A horsepower-hour (hph or hp⋅h) is an outdated unit of energy, not used in the SI system of units. The unit represents an amount of work a horse is supposed capable of delivering during an hour (1 (one) horsepower integrated over a time interval of an hour). Based on differences in the definition of what constitutes the 'power of a horse', a horsepower-hour differs slightly from the German "Pferdestärkenstunde" (PSh):

1.014 PSh = 1 hph = 1,980,000 lbf⋅ft = 0.7457 kWh.
1 PSh = 0.73549875 kW⋅h = 2647.7955 kJ (exactly by definition)
Unit ofEnergy
1 hp⋅h in ...... is equal to ...
   SI units   2.685 MJ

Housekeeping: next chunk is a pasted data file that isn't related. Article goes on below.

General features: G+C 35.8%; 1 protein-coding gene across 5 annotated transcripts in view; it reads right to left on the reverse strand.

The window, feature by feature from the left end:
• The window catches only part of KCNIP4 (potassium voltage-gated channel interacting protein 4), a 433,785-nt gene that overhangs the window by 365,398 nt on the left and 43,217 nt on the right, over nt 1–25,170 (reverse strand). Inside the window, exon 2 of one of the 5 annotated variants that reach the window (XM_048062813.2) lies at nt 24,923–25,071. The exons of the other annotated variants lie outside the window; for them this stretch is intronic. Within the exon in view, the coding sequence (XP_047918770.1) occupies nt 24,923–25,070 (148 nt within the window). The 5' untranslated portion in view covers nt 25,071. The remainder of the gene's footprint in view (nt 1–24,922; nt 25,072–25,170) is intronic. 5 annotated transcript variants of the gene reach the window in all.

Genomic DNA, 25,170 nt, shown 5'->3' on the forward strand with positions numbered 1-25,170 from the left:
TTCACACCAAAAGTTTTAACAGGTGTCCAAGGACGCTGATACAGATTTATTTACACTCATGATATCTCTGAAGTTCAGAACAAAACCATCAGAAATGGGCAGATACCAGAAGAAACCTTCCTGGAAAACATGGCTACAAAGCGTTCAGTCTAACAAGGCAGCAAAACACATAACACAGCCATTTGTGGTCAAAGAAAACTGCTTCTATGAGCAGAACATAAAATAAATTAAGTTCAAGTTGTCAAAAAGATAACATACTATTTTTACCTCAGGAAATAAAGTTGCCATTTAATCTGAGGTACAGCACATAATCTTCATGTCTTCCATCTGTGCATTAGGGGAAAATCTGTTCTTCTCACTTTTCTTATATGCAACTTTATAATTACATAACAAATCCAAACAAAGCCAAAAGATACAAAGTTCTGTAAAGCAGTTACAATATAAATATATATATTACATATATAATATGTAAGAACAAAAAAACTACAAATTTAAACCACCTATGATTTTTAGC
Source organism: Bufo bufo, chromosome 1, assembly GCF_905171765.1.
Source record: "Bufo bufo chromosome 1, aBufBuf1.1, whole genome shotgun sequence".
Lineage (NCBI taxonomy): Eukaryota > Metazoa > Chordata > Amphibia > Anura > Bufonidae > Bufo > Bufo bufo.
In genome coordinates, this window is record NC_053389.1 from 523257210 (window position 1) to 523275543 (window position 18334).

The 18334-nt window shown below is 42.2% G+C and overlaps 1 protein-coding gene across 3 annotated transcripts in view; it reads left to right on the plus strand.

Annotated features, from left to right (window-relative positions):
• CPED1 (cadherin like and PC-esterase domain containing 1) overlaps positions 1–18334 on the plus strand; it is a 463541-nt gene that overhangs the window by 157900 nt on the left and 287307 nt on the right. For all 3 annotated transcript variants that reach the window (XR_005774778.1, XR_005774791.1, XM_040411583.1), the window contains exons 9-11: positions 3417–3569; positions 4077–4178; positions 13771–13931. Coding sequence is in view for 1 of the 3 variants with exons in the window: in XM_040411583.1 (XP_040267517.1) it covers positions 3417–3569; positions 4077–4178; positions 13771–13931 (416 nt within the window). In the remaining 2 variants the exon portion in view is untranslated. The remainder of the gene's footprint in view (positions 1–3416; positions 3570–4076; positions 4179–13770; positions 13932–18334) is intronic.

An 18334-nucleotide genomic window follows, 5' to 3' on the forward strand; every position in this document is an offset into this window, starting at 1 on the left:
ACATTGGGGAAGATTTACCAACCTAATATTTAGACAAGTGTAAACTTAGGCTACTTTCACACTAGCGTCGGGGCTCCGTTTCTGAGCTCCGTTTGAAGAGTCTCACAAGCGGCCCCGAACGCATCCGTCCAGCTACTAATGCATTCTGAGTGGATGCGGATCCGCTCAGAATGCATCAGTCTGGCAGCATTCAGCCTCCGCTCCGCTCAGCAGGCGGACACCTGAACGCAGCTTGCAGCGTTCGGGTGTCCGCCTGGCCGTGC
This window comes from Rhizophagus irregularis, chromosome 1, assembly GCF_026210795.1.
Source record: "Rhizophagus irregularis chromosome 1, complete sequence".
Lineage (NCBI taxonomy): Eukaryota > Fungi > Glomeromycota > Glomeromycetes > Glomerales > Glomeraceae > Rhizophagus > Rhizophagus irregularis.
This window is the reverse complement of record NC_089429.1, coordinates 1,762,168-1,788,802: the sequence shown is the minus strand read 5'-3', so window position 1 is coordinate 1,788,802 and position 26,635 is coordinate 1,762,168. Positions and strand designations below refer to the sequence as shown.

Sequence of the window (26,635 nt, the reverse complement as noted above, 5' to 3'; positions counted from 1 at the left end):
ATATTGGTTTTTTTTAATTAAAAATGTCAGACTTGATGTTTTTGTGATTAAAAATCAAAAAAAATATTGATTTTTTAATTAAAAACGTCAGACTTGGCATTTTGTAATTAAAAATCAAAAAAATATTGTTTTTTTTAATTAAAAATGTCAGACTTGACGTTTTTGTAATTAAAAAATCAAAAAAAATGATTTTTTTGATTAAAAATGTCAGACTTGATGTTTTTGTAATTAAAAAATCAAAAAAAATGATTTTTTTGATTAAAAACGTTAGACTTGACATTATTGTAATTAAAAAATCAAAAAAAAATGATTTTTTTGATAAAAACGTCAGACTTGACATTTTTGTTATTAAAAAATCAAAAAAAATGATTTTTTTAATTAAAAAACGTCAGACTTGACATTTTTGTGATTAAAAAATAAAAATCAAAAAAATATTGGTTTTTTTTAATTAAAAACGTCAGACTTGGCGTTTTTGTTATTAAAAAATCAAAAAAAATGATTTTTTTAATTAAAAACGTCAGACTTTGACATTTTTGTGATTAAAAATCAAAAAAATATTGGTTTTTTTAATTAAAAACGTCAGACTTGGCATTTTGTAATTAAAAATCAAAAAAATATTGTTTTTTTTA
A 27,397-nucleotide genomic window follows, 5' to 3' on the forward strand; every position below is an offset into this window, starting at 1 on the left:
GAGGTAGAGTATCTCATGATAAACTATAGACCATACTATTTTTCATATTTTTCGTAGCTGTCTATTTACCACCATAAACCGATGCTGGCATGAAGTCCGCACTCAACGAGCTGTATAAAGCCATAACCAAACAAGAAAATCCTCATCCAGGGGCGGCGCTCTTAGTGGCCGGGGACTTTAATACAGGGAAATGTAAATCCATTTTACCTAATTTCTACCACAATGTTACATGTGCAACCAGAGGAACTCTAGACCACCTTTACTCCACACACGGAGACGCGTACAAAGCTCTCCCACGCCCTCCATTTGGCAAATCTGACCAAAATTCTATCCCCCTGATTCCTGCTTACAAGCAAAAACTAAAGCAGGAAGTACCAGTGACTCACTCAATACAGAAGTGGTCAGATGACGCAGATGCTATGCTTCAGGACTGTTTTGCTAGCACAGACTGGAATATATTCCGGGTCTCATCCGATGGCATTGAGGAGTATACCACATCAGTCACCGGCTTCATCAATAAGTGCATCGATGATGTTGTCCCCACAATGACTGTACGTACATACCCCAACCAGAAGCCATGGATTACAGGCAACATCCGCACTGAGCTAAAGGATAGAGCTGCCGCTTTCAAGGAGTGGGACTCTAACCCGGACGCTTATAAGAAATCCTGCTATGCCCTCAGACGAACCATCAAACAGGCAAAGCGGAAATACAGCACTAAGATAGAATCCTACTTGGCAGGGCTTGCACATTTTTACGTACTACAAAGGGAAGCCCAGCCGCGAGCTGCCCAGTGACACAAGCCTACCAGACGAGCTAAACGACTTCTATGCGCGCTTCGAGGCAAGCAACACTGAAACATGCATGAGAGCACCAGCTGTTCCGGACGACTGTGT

CGS units   2.685×1013 erg
   English Engineering Units   1.98×106 ft⋅lbf

The horsepower-hour is still used in the railroad industry when sharing motive power (locomotives.) For example, if Railroad A borrows a 2,500 horsepower locomotive from Railroad B and operates it for twelve hours, Railroad A owes a debt of (2,500 hp × 12 h) = 30,000 hp⋅h. Railroad A may repay the debt by loaning Railroad B a 3,000 horsepower locomotive for ten hours.[1]


  1. "Archived copy". Archived from the original on 2008-12-04. Retrieved 2009-05-25.CS1 maint: archived copy as title (link)

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